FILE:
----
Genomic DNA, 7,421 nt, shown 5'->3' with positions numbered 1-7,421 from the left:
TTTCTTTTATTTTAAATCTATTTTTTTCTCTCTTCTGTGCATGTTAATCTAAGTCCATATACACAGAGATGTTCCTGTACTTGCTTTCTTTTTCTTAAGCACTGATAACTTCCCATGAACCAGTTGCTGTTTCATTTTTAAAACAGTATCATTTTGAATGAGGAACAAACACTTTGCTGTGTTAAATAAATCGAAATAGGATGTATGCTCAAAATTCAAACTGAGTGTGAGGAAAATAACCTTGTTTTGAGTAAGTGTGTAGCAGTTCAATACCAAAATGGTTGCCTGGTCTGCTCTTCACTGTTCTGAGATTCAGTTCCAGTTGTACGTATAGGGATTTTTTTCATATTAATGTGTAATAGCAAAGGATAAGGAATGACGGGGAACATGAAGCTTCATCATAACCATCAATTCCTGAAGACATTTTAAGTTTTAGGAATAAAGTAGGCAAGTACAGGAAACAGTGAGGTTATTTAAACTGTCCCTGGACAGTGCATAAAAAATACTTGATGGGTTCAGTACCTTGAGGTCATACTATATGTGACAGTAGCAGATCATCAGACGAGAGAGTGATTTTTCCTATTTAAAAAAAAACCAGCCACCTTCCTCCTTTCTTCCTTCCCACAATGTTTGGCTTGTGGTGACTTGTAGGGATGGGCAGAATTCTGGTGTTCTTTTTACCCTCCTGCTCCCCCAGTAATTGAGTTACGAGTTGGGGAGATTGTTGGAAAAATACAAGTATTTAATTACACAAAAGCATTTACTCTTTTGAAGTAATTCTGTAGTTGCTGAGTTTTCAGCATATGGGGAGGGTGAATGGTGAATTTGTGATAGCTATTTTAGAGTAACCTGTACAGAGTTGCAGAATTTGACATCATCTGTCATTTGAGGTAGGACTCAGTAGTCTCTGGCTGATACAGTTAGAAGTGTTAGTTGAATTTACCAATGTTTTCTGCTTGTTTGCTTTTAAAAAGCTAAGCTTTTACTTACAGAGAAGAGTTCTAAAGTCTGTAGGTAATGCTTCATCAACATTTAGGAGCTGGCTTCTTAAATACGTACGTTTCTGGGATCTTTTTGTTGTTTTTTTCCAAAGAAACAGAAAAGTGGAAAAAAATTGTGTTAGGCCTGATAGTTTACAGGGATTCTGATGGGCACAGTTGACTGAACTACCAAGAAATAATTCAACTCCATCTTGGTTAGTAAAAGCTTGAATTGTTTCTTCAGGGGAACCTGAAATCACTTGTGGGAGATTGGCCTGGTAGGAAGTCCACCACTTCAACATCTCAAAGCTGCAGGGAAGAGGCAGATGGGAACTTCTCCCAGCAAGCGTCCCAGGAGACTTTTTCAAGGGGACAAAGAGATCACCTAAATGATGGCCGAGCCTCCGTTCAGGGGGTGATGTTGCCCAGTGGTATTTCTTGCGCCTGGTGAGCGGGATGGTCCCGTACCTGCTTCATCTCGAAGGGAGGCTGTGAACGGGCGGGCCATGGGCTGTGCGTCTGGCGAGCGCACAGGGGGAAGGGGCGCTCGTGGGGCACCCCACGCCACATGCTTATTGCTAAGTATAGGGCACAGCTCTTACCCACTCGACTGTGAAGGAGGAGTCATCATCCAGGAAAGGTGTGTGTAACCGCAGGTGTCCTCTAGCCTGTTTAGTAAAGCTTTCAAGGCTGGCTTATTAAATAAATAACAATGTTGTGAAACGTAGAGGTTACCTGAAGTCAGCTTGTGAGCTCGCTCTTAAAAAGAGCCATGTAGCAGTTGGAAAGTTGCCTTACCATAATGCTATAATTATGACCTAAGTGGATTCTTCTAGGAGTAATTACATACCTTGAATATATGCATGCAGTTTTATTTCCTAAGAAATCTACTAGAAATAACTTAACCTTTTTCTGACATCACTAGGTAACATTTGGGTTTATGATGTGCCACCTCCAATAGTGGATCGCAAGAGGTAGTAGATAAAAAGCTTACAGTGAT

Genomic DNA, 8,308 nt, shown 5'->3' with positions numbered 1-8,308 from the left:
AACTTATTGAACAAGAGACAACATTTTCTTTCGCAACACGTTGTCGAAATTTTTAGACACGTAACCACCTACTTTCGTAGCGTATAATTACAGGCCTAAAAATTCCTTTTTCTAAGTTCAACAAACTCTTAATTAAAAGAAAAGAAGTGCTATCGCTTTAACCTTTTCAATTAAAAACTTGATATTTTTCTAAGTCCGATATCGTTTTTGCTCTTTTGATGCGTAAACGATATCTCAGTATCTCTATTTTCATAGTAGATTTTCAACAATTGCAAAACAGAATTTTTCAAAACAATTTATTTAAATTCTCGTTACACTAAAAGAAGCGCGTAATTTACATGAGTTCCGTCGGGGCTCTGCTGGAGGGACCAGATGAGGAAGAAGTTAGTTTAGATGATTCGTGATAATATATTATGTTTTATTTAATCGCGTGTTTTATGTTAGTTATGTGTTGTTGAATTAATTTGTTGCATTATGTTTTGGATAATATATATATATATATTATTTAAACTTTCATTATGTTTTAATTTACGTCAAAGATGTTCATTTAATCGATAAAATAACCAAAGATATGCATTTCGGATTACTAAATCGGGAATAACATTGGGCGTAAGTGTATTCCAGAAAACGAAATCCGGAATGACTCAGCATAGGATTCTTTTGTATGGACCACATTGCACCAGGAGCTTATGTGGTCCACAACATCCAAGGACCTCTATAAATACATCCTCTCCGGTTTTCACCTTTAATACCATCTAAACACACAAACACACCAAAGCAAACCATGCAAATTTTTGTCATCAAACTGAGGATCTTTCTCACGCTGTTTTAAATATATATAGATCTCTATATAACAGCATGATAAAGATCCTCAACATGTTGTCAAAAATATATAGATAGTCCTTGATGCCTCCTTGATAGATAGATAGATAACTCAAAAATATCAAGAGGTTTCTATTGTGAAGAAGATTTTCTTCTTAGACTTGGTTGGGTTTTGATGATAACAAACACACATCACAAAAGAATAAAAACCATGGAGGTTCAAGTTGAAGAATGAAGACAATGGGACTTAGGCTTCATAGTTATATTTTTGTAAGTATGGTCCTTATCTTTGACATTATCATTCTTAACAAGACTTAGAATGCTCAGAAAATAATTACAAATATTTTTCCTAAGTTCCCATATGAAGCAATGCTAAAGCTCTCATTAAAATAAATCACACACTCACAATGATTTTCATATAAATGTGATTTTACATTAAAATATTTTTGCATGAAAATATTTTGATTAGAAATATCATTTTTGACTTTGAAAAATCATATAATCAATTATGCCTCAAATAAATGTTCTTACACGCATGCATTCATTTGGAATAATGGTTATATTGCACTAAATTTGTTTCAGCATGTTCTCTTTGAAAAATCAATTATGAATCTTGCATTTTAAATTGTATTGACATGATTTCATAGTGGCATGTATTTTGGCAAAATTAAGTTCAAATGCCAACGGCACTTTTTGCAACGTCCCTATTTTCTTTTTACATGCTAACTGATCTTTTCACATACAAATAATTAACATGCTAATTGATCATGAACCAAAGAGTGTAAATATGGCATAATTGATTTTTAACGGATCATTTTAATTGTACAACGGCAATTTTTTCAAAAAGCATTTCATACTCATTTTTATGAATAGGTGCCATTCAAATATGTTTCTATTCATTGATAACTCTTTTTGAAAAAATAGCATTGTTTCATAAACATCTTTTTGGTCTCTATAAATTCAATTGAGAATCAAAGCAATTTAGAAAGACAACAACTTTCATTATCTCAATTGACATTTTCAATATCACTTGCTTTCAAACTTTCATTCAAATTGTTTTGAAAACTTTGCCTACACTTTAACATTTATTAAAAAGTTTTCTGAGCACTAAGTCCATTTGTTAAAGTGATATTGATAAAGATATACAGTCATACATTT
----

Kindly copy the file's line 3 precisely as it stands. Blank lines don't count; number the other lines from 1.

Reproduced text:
Genomic DNA, 8,308 nt, shown 5'->3' with positions numbered 1-8,308 from the left: